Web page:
Bipartisan legislation to encourage the creation of regional and countrywide K-12 school districts was introduced as part of a broader effort to improve educational efficiency and quality. The legislation, introduced by Senate President Steve Sweeney (D-3) along with State Sens. Vin Gopal (D-11) and Declan O’Scanlon (R-13), would establish criteria for state-funded regionalization studies to understand the issue better. Additionally, the legislation would increase flexibility on regionalization cost apportionment; bar any regionalization that would have a segregative effect; and provide significant financial incentives for districts that were losing state aid. 

State Sen. Sandra Cunningham (D-31) was arrested in Jersey City on a driving while intoxicated charge March 4 after crashing into parked cars. Cunningham suffered minor injuries in a three-vehicle crash Thursday morning on Culver Avenue near Route 440. Insider NJ

Via, the Jersey City on-demand transit program, is expanding to provide weekend service. The company will expand the service to cover Saturdays, beginning March 6, with rides costing $2 to-or-from the Central Zone, and $2 plus $0.50 per mile for rides within the Outer Zone. The Jersey Journal

Hoboken police detectives are investigating a bias incident after a member of the public sent a “disturbing” and racially offensive message at a City Council meeting. An unidentified individual logged into the March 3 council meeting held on Zoom and during the meeting sent the N-word repeatedly to panelists privately, away from public view. Hudson Reporter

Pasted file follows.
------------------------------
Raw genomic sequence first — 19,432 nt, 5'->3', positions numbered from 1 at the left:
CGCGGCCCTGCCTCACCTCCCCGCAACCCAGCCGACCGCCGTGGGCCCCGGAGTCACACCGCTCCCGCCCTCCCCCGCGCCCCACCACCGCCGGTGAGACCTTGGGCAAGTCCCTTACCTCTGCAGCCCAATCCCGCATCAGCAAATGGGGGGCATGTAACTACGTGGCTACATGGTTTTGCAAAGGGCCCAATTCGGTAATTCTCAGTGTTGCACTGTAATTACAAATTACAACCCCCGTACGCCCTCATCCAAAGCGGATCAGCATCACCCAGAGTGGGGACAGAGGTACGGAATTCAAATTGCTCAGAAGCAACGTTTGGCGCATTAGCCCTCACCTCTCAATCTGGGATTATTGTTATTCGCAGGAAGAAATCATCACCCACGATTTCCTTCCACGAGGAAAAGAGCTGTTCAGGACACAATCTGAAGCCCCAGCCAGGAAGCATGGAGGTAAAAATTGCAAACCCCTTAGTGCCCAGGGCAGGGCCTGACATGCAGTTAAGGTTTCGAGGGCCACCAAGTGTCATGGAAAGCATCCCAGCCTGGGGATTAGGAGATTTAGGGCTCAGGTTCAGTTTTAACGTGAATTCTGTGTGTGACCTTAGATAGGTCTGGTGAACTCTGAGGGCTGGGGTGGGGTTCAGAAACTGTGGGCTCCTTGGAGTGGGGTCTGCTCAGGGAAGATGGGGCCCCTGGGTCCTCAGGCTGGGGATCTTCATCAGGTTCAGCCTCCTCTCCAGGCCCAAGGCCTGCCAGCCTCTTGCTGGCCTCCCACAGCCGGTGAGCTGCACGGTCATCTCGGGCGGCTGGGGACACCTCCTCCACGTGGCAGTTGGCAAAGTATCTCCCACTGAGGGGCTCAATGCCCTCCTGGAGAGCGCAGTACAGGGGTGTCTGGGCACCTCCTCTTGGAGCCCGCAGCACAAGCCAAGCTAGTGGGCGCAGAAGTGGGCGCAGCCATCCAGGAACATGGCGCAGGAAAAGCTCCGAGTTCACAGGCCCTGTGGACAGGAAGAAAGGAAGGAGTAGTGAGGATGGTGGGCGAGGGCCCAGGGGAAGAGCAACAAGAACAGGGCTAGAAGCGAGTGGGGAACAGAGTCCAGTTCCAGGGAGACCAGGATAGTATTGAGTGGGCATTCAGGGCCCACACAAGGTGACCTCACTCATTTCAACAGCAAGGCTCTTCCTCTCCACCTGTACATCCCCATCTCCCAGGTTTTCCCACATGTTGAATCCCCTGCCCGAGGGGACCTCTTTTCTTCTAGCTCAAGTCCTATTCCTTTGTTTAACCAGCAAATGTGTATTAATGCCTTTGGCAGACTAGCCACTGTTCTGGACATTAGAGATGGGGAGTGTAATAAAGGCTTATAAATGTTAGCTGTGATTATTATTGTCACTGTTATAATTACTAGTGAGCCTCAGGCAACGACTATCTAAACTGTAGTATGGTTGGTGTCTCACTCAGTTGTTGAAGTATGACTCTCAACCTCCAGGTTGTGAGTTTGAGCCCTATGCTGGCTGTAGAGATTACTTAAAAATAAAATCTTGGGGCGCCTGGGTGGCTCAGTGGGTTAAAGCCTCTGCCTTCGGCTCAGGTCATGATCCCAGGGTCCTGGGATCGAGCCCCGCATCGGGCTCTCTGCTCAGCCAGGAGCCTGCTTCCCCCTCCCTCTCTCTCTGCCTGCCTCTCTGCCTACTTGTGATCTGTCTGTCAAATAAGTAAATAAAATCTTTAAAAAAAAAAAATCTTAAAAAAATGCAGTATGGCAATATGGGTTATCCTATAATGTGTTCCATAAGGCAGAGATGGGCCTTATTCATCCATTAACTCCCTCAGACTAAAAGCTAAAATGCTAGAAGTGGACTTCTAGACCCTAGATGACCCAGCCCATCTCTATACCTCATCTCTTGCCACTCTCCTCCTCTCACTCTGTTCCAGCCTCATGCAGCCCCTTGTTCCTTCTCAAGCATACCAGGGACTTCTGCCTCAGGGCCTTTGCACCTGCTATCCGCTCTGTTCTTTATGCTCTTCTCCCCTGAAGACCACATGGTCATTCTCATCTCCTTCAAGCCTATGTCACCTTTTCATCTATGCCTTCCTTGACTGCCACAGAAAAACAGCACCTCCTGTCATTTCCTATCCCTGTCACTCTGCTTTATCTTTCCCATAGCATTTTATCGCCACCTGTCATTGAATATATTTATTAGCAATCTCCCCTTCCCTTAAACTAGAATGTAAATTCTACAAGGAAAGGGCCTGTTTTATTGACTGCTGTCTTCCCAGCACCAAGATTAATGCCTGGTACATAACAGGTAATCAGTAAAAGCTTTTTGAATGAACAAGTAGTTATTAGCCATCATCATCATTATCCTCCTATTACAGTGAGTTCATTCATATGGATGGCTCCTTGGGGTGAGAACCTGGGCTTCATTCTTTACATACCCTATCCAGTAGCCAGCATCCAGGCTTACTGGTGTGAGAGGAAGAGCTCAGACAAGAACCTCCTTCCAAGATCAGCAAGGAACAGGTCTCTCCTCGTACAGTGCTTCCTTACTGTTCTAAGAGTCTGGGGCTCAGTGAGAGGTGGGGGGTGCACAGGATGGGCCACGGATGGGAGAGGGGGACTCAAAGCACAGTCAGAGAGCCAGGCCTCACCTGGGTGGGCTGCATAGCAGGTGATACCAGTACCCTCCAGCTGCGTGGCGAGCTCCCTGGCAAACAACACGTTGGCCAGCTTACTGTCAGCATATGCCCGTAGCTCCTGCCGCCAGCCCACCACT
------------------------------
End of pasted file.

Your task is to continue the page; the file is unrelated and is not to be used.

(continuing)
The Parsippany Planning Board will conduct a virtual hearing to consider a developer’s application to the former GlaxoSmithKline campus to construct three buildings with 250 age-restricted residential units. The applicant, Parsippany Littleton LLC, is currently seeking preliminary approval only for an assisted living facility consisting of 120 units in a single building. They ultimately are proposing a development of approximately 250 age-restricted multifamily units in three buildings. The Daily Record

Garfield is taking the first step toward possibly allowing marijuana sales by calling for a study of exactly where zoning would allow a dispensary. Councilman Joseph Delaney said council members felt it was important to look into the possibility, because of the tax incentives that would benefit the city. The Record

And finally…Former students are helping a retired Montville teacher rebuild after his home burned down. New Jersey Herald